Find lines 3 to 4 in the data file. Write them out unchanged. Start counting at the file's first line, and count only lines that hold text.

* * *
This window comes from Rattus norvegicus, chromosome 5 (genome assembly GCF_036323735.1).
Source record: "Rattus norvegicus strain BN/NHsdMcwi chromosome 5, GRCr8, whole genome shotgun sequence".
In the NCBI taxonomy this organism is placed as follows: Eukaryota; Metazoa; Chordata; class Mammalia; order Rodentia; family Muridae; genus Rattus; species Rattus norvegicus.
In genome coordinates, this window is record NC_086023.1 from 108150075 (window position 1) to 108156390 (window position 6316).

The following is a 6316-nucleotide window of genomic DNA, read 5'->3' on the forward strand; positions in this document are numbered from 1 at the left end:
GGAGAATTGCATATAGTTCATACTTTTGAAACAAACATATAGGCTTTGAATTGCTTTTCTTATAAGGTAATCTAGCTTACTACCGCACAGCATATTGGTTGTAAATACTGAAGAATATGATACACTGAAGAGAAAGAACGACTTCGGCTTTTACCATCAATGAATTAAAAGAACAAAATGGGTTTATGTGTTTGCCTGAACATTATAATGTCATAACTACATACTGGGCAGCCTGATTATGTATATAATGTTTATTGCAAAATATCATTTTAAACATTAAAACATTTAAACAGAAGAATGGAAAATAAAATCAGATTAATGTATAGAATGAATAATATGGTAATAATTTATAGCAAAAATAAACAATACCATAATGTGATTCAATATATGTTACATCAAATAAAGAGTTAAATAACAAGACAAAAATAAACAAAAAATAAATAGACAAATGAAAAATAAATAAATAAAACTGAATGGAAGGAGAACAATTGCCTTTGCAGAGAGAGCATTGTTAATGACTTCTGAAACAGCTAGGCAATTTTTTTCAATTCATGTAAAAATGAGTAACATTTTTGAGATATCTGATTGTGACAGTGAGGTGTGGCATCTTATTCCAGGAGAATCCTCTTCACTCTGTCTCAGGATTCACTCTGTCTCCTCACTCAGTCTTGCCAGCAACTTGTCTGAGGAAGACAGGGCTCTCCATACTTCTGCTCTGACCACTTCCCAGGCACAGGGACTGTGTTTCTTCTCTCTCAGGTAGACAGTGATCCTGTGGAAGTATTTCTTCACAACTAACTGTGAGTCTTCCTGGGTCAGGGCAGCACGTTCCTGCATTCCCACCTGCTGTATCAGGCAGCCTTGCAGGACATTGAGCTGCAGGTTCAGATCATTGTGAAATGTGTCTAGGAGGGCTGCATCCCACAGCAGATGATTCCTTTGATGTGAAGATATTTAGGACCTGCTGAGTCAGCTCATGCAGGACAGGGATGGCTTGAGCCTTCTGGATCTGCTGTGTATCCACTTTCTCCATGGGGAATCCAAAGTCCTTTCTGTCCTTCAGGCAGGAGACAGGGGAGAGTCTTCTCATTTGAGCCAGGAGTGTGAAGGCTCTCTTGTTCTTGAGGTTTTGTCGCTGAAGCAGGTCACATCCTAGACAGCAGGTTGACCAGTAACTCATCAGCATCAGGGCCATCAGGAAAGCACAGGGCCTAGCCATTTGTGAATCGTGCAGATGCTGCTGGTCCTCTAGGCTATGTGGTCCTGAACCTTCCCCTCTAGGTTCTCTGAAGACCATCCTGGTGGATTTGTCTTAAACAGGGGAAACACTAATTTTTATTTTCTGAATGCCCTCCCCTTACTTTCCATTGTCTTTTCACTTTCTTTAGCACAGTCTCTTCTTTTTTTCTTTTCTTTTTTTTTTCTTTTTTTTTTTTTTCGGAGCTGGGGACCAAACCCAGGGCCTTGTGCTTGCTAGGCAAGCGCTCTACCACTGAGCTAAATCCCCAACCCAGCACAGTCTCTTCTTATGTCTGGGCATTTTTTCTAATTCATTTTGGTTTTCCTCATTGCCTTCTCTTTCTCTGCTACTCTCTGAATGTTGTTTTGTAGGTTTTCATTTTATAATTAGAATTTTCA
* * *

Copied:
In the NCBI taxonomy this organism is placed as follows: Eukaryota; Metazoa; Chordata; class Mammalia; order Rodentia; family Muridae; genus Rattus; species Rattus norvegicus.
In genome coordinates, this window is record NC_086023.1 from 108150075 (window position 1) to 108156390 (window position 6316).